If you are looking for a way to automate the push of data from Creatio CRM to another system using StarfishETL’s Designer (recently renamed Cloud Cartographer), you've come to the right place. We assume that you are already familiar with Creatio System Settings, Web Services, and Business Processes, as well as creating jobs in StarfishETL. You may want to keep the StarfishETL API documentation handy for this task.
If you are not familiar with these concepts in Creatio, refer to the documentation below:
For Creatio, there are three main steps:
- Create the System Settings for Starfish Credentials, Project ID, and Job ID
- Create the Web Service and Web Service methods
- Create a business process to use the Web Service
***Important Note About Security and StarfishETL Credentials***
For this to work, we will need to store the username and password for StarfishETL in Creatio’s System Settings. The StarfishETL credentials used MUST be that of the owner of the of the StarfishETL instance (the user who created the account). Member accounts will not work. By default, only Creatio users with the System Administrators role will have access to System Settings, Web Services, and Process Library. Look into using Access Permissions if you wish to strengthen security for these credentials even further. Refer to Creatio's documentation for more information about Access Permissions.
STEP 1: Create the System Settings for StarfishETL Credentials, Project ID and Job ID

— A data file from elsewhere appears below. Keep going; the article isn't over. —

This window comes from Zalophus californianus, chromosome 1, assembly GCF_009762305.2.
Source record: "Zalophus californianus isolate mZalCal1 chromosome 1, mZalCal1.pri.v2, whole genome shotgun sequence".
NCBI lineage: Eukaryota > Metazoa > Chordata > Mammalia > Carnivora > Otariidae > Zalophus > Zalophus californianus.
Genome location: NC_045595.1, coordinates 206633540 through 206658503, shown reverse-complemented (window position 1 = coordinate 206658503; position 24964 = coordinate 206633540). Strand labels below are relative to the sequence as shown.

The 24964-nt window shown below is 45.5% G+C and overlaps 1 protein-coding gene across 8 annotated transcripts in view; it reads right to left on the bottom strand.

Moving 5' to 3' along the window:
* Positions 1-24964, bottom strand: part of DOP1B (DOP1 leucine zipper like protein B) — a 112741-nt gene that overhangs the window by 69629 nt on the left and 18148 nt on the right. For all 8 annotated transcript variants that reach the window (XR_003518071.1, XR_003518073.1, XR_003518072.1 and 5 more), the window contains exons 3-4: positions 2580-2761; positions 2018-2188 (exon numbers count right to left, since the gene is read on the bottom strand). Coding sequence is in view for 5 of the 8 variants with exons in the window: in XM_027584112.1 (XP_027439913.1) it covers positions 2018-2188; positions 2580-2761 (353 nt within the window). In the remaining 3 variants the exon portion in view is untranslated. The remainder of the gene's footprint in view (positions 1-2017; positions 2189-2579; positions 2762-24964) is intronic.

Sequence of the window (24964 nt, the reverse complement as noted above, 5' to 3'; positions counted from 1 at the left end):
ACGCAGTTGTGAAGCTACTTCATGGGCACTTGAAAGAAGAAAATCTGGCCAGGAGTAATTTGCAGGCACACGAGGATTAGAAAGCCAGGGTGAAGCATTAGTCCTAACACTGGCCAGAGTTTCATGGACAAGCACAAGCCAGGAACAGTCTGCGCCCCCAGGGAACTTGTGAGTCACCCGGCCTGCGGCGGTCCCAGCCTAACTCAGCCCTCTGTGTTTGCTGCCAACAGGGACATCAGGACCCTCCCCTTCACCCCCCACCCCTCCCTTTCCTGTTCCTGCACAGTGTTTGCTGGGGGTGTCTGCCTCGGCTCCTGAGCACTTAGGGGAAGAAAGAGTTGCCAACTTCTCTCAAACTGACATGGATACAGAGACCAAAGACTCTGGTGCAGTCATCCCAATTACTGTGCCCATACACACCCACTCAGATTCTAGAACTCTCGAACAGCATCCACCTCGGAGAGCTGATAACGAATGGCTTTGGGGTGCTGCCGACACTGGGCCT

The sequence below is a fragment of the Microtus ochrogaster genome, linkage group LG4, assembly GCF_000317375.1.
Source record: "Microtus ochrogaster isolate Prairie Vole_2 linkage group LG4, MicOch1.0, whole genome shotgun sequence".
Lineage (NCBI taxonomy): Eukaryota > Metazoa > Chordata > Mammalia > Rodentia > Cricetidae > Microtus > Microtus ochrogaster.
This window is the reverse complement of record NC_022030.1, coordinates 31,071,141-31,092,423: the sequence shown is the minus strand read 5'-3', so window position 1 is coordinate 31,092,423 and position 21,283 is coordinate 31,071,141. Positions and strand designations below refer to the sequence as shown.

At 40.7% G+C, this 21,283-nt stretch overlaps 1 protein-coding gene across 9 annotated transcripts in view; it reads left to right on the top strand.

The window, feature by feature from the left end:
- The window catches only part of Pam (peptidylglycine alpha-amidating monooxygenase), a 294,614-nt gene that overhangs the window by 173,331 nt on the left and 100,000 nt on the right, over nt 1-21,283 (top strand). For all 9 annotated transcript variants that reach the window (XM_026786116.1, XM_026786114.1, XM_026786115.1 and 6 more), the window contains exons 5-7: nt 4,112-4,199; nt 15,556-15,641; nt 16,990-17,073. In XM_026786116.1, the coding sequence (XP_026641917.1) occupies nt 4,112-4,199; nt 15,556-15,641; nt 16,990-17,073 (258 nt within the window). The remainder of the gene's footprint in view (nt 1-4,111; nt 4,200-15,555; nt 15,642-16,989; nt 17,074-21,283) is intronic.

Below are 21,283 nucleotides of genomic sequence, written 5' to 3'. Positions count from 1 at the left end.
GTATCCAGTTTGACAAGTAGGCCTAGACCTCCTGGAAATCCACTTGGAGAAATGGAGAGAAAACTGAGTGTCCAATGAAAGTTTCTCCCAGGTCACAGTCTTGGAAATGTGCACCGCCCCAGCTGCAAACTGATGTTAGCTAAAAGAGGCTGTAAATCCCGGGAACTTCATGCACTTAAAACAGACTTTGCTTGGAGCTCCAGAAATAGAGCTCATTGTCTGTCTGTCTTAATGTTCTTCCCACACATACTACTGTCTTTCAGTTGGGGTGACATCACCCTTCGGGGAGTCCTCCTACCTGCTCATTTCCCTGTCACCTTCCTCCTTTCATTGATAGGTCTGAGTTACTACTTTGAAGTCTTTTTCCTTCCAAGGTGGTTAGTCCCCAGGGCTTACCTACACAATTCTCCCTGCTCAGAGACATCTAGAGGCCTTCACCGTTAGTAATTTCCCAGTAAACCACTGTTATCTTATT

In Creatio, go to the System Settings section and add new settings for the StarfishETL Username, Password, Project Id, and Job ID for StarfishETL. Give them a name, a meaningful Code, set Type to Text and enter the respective values in the Default value field.
For the ProjectID and JobID refer to your StarfishETL Job Settings tab.
Step 2: Create the Web Service
In the Studio workplace Web services section, create a new REST service. Use https://api.starfishetl.com for the web service address. You may want to edit the Code field to something more meaningful so that it is easier to identify in the future. You may also want to increase the number of retries and add a description.
You will need two methods: one to authenticate and one to call the StarfishETL job.
Step 3: Create a Method for Authentication
StarfishETL requires authentication before you can call one of its jobs. Note that StarfishETL only accepts x-www-form-urlencoded for authorization at its /v1/token endpoint. At the time of writing, Creatio does not have this option available in web services. Instead use the /v1/GetToken endpoint which accepts requests in JSON.
Click on the plus sign in the Web service methods detail and fill in the header fields. I recommend changing the value in the Code field to something descriptive. Make sure the Request type is set to POST. The Complete address field should fill in automatically once you’ve entered /v1/GetToken in the Method address field.
Next, add the request and response parameters to the method. Click the Add Parameter button under the Request Parameters tab. Add the following request parameters making sure that for each parameter the Parameter Type is set to Body Parameter and the Data type is Text. The table below is also available in StarfishETL’s API documentation.
Set the Default value of grant_type to a Constant and enter ‘password’ (without quotes). For testing purposes, use the System Settings created earlier as the default values for username and password.
Step 4: Create Response Parameters
For the response parameters, you could enter them manually, but there is a quicker way. Click the Quick Setup menu > From Response Example > Example in JSON.
A popup titled, Response body setup from JSON example, should appear. Copy/paste the response example below into the popup, click the Next, and Save buttons. You can also find a similar example in StarfishETL’s API documentation: